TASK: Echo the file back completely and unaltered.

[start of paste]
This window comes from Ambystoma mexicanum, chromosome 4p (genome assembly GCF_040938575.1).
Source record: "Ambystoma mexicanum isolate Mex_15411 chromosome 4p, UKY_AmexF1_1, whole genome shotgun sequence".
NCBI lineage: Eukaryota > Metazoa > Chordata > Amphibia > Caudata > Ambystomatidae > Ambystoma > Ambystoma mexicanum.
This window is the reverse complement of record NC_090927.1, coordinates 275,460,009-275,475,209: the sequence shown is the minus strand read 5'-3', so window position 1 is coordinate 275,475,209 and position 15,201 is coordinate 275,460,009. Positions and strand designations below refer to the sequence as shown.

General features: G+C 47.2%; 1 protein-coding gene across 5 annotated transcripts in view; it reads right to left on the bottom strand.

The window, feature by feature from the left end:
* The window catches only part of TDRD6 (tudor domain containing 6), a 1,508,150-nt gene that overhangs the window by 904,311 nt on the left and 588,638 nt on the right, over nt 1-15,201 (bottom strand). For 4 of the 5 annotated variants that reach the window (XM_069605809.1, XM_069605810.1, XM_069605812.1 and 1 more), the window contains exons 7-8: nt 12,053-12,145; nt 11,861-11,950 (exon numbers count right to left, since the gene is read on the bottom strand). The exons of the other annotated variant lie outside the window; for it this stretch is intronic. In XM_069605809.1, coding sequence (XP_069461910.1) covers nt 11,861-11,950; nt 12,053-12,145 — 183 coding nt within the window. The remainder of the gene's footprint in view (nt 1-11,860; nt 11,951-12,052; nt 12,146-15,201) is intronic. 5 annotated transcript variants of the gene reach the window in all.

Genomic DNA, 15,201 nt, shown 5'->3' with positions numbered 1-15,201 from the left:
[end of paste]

This window comes from Ambystoma mexicanum, chromosome 4p (genome assembly GCF_040938575.1).
Source record: "Ambystoma mexicanum isolate Mex_15411 chromosome 4p, UKY_AmexF1_1, whole genome shotgun sequence".
NCBI lineage: Eukaryota > Metazoa > Chordata > Amphibia > Caudata > Ambystomatidae > Ambystoma > Ambystoma mexicanum.
This window is the reverse complement of record NC_090927.1, coordinates 275,460,009-275,475,209: the sequence shown is the minus strand read 5'-3', so window position 1 is coordinate 275,475,209 and position 15,201 is coordinate 275,460,009. Positions and strand designations below refer to the sequence as shown.

General features: G+C 47.2%; 1 protein-coding gene across 5 annotated transcripts in view; it reads right to left on the bottom strand.

The window, feature by feature from the left end:
* The window catches only part of TDRD6 (tudor domain containing 6), a 1,508,150-nt gene that overhangs the window by 904,311 nt on the left and 588,638 nt on the right, over nt 1-15,201 (bottom strand). For 4 of the 5 annotated variants that reach the window (XM_069605809.1, XM_069605810.1, XM_069605812.1 and 1 more), the window contains exons 7-8: nt 12,053-12,145; nt 11,861-11,950 (exon numbers count right to left, since the gene is read on the bottom strand). The exons of the other annotated variant lie outside the window; for it this stretch is intronic. In XM_069605809.1, coding sequence (XP_069461910.1) covers nt 11,861-11,950; nt 12,053-12,145 — 183 coding nt within the window. The remainder of the gene's footprint in view (nt 1-11,860; nt 11,951-12,052; nt 12,146-15,201) is intronic. 5 annotated transcript variants of the gene reach the window in all.

Genomic DNA, 15,201 nt, shown 5'->3' with positions numbered 1-15,201 from the left: